Gods, Aliens, and Atheists: Are We Alone in the Universe?
If you believe there is intelligent extraterrestrial life out there, have you ever stopped to wonder why?
Michael Shermer: So one of my recent columns in Scientific American was called Sky Gods for Skeptics, or as they used to call it, Aliens for Atheists.
Basically the idea is that aliens and extraterrestrials in our imagination—and we haven’t found any yet so they’re all in our imagination—are often portrayed as these almost god-like deities, you know, they’re super advanced technologically, scientifically, morally. They’ve somehow overcome war and poverty and these sorts of things. And so I got to thinking about this. It’s very similar to the religious impulse, which is that: we’re not alone. There is something out there more powerful than us who knows about us and cares about us; who loves us. That’s the kind of deep religious impulse: “We’re not alone.” And that’s the same impulse people get when they think about extraterrestrials.
The crux of my article in Scientific American is that there was there was a new paper published that showed that people who have this longing—so there’s variation in this: some people have more of that longing than others—those who have that longing but are not religious are more likely to believe extraterrestrials are out there.
In other words, if you have the religious beliefs, God, Jesus, Mohammed, whatever your religion is, you don’t really need the aliens, so you’re satisfied with that. But if you don’t have that then you’re more likely to go for the extraterrestrial hypothesis as a viable one in the sense that “it makes me feel good”.
Because let’s face it, religions have no more evidence for god than scientists have for extraterrestrials. It’s all imagination and speculation based on reason and logic and arguments, but we still don’t have any empirical evidence. So short of that I find it interesting that it becomes sort of an emotional appeal or a deep desire for us to feel like there’s somebody else out there, and "I’m not alone". And let’s face it, that does feel good, and there’s nothing wrong with that—but we should always suspend judgment until we actually have evidence for this. We may be the only ones in the cosmos that are sentient beings, and if so, all the more reason we should care for our world and each other, because that would mean this is it.
Are atheists who believe in aliens falling for one of humanity's oldest brain biases? In a series of four studies titled 'We Are Not Alone: The Meaning Motive, Religiosity, and Belief in Extraterrestrial Intelligence', psychologist Clay Routledge and his colleagues discovered that participants who report low religiosity demonstrate a greater belief in intelligent extraterrestrial life existing out there, elsewhere in the universe. This tendency is particularly interesting to science writer and skeptic Michael Shermer, because let's face it, he says, "religions have no more evidence for god than scientists have for extraterrestrials." These two beliefs are as detached from proof as each other, yet both fill the all too human need to be comforted by the thought of another world—whether takes the form of moral and kind sky gods, or technologically advanced aliens. Is a belief in intelligent extraterrestrial life just another expression of our religious impulse? Michael Shermer's new book is Heavens on Earth: The Scientific Search for the Afterlife, Immortality, and Utopia.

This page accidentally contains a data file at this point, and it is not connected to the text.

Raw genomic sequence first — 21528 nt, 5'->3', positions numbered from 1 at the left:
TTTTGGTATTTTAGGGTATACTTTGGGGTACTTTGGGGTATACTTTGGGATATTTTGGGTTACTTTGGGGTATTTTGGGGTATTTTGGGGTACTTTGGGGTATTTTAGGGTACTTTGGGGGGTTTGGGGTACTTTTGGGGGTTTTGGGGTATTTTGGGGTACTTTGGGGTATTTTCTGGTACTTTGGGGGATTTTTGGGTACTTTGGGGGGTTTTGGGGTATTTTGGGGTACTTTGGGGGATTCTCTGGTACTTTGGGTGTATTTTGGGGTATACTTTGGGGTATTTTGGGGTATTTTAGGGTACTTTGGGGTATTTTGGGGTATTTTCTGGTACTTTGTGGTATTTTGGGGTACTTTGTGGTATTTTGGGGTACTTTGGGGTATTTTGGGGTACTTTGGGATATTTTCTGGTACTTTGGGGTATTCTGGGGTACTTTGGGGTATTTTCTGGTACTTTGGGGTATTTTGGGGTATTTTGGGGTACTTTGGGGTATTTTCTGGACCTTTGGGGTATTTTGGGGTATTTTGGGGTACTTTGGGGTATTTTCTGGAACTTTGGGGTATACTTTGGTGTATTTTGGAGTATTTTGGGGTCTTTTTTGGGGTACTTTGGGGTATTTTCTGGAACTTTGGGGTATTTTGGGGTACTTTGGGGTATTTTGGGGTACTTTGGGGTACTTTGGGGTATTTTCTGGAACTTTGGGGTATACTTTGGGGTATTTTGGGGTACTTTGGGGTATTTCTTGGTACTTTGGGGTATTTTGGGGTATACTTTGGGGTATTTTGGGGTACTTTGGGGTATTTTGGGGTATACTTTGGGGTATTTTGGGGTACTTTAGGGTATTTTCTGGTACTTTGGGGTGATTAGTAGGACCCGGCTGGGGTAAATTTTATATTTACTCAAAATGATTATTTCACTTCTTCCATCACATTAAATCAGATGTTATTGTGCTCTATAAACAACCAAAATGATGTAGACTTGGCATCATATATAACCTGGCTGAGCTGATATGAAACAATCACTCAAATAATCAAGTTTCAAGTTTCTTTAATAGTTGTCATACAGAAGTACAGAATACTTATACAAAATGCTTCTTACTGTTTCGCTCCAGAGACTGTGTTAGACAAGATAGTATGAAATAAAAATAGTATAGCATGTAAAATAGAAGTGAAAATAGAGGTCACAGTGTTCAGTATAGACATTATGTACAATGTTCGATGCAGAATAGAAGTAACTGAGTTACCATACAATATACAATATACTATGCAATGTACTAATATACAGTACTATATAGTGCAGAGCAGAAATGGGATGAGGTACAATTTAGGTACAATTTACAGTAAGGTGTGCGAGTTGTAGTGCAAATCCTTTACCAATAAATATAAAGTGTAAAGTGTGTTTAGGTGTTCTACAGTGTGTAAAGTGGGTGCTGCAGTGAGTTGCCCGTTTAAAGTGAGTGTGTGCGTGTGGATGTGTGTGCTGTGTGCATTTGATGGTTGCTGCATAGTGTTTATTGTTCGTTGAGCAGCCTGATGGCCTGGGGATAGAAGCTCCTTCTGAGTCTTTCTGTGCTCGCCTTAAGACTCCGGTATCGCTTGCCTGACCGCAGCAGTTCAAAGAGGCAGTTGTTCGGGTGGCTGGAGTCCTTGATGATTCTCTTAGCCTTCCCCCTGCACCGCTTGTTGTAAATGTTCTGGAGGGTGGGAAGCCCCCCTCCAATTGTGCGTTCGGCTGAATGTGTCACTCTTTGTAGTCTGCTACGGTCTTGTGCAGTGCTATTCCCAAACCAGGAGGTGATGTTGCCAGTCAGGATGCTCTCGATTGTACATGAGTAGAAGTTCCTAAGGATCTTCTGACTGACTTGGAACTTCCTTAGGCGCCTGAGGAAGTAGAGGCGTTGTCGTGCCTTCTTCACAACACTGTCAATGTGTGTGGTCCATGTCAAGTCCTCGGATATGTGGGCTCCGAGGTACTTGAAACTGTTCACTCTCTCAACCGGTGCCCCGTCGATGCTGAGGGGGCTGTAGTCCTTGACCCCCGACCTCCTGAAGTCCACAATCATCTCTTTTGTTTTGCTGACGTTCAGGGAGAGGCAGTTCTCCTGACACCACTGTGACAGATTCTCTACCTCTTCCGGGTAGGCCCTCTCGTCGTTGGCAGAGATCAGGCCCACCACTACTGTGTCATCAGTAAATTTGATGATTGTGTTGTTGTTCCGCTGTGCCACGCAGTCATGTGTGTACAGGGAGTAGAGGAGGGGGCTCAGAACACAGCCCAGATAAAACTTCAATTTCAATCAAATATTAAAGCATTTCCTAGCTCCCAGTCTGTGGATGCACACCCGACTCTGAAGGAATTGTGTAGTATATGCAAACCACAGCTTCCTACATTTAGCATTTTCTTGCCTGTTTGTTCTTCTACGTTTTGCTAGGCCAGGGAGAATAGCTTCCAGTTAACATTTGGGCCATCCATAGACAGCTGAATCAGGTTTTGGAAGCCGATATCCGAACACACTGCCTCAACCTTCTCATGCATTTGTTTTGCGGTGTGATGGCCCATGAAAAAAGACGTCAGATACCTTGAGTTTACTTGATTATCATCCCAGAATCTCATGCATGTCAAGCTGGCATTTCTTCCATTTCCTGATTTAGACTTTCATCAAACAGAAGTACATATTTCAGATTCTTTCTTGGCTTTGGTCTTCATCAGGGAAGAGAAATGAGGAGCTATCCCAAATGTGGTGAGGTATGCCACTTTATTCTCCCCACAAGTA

A recent computer analysis found that millions of possible chemical compounds could be used to store genetic information. This begs the question — why DNA?
- The central dogma of biology states that genetic information flows from DNA to RNA to proteins, but new research suggests that this may not be the only way for life to work.
- A sophisticated computer analysis revealed that millions of other molecules could be used to function in place of the two nucleic acids, DNA and RNA.
- The results have important implications for developing new drugs, the origins of life on Earth, and its possible presence in the rest of the universe.
Entomologist William Romoser of Ohio University says NASA images depict insect- and reptile-like creatures on Mars.
- Entomologist William Romoser gave a presentation this week in which he claimed NASA photos show evidence of creatures, some still living, on the red planet.
- Romoser has worked as a professor of entomology at Ohio University for four decades.
- It's likely that the real phenomenon in Romoser's work is pareidolia — the tendency to "see" recognizable shapes among random visual data.
Cities of the future won't just be incredibly populated, they'll also be smarter than ever.
- Globally we are adding about 3 million people to urban areas each week. Over the course of the year, this number can be equated to roughly 50 Chicagos.
- This influx of people could make everyday life in urban areas more chaotic than ever. We will need a new playbook for how cities can better handle this massive influx of people.
- With such population surges, we can use citizen-centric data—computational power—to make the infrastructure of cities run smoother and more efficiently.